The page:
In almost every case, my site gets a visitor if their google search finds me in the first two pages. How do I know this? The statcounter specs show me the search engine page they used, with the key words they used, and if I click that link on the screen, it will show me what they saw, and I can see all of the competition for attention around my own website listing. How do people choose to go to my site, versus another? I don’t know, I am working on that theory now.

I theorize that it is a combination of the website name, and the how the key words were located in my site, you know, the extraction of a sentence that appears in the google listing just below my website name. This makes me consider carefully what I say in each sentence, and the name of my website.

I am finding that google searches are not hitting on my “keyword list”, but rather on direct, updated words in the sentences of my website. The whole method of setting up a metafile with keywords doesn’t seem to be the method that google is using any longer. There was probably too much abuse by website owners, and now google is adapting.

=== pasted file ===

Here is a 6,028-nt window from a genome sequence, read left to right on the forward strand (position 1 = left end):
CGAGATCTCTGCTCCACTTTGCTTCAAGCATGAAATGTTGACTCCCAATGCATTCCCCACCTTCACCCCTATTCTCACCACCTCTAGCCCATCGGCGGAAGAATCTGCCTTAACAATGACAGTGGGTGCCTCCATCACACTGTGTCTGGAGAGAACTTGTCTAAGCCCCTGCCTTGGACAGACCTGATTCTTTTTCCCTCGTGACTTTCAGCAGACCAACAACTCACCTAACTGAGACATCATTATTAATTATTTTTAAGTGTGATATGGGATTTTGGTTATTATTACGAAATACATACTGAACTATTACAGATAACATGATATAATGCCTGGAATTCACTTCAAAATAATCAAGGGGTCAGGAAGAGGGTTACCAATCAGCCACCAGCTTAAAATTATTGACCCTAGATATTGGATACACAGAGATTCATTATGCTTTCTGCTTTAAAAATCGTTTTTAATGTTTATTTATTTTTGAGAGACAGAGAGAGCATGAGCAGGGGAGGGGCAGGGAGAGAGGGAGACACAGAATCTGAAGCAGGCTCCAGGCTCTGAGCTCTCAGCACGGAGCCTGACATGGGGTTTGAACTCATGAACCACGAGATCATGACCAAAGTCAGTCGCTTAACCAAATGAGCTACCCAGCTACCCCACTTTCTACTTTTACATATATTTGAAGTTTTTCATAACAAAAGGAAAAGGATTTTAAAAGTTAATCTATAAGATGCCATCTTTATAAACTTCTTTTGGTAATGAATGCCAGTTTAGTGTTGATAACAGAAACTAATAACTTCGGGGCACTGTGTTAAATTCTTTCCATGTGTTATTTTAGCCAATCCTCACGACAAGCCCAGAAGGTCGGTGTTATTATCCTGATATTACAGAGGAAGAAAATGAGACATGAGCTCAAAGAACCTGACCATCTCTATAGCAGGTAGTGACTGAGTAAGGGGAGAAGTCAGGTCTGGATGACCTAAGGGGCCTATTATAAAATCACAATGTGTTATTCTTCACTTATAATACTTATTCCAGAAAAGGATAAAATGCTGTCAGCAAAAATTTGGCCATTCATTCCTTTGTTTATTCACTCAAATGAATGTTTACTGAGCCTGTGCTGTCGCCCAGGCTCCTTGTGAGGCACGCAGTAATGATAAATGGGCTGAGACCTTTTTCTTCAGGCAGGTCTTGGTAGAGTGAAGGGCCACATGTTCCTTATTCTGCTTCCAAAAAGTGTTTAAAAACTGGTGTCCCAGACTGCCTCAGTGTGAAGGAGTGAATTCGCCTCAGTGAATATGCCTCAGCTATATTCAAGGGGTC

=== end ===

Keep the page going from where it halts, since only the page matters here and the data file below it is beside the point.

You day-jobbers that build websites would know more than I do, so please share your knowlege with the rest of us.

Before lumberjocks I had no one visiting me from a google search. After about 8 months of using lumberjocks for comraderie, google searches are around 20% of my traffic now. Those people are not lumberjocks, those are people searching for something with key words that google found in my updated, text sentences. I can log those key words also, to see what people are searching for, adding sentences, or modifying the website.

Sure, lumberjock members are woodworkers, but I am finding that the lumberjocks site is getting a lot of hits from non-members on their google searches, they find my posted project at lumberjocks, go to my profile page, then go find my website.

For instance, In one week in November, I had 5 people from around the country send me emails asking for a price and description of my Nakashima-Inspired coffee table. They found my website, eventhough I never had a photo of that project posted on my own website, only on lumberjocks (interesting huh?). From the project on lumberjocks, they went to my website, and then emailed me for more information about the table.

At some point, people like myself will want to pay Martin for the statistics on the lumberjocks site, so that we can help drive traffic to our own websites.